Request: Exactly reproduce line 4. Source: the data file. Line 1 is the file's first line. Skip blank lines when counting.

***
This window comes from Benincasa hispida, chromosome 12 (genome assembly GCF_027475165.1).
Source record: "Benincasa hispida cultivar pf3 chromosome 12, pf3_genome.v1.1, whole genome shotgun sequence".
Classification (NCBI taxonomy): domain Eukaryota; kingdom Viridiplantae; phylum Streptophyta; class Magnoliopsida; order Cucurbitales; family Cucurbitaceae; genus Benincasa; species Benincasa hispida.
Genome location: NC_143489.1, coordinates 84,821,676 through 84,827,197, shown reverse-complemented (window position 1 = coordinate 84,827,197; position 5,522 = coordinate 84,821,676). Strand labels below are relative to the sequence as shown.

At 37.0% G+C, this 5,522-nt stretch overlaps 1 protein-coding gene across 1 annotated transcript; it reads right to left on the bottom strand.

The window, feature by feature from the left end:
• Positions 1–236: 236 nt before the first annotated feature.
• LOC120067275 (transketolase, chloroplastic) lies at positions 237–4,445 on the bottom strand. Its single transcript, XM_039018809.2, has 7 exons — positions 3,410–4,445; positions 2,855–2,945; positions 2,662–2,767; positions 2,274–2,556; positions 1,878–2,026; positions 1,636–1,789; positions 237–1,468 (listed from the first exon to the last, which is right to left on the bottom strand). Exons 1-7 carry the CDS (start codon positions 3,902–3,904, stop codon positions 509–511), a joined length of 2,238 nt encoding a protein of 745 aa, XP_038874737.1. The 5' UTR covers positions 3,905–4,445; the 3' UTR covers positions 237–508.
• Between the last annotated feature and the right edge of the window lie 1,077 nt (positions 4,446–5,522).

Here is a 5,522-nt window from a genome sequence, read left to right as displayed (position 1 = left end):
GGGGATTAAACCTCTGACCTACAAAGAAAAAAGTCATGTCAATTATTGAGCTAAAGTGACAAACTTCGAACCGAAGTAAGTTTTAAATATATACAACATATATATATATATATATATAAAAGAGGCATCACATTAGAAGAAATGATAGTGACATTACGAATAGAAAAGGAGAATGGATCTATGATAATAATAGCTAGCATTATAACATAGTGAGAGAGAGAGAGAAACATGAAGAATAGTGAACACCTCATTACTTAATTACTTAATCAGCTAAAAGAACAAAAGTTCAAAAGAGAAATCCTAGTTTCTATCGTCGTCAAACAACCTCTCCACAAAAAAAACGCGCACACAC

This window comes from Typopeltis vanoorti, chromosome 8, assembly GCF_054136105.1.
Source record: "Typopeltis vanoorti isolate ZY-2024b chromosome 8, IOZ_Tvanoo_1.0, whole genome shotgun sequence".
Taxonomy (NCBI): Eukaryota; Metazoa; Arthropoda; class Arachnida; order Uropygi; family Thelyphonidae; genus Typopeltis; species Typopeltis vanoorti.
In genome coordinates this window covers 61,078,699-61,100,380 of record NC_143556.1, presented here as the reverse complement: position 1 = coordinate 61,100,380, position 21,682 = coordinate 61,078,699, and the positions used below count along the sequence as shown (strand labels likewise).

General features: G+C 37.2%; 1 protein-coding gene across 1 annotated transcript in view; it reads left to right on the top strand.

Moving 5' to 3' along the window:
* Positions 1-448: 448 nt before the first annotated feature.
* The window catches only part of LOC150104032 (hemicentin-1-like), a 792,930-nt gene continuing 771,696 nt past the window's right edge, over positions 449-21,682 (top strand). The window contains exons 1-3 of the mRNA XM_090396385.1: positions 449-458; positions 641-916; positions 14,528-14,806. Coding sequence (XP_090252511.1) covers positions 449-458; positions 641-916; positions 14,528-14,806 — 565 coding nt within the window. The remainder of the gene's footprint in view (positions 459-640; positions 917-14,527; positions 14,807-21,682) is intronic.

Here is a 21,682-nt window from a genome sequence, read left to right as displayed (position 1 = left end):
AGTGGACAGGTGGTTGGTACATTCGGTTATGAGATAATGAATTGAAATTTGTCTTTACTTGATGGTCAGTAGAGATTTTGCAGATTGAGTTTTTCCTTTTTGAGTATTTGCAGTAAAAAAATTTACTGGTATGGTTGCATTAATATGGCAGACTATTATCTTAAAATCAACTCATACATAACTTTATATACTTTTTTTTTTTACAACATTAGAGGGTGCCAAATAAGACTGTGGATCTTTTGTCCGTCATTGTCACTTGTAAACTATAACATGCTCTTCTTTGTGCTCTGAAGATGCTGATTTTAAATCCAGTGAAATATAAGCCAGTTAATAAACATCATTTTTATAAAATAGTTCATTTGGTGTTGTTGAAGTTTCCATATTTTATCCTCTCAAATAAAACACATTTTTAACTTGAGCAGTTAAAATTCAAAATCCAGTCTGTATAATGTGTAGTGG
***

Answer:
Genome location: NC_143489.1, coordinates 84,821,676 through 84,827,197, shown reverse-complemented (window position 1 = coordinate 84,827,197; position 5,522 = coordinate 84,821,676). Strand labels below are relative to the sequence as shown.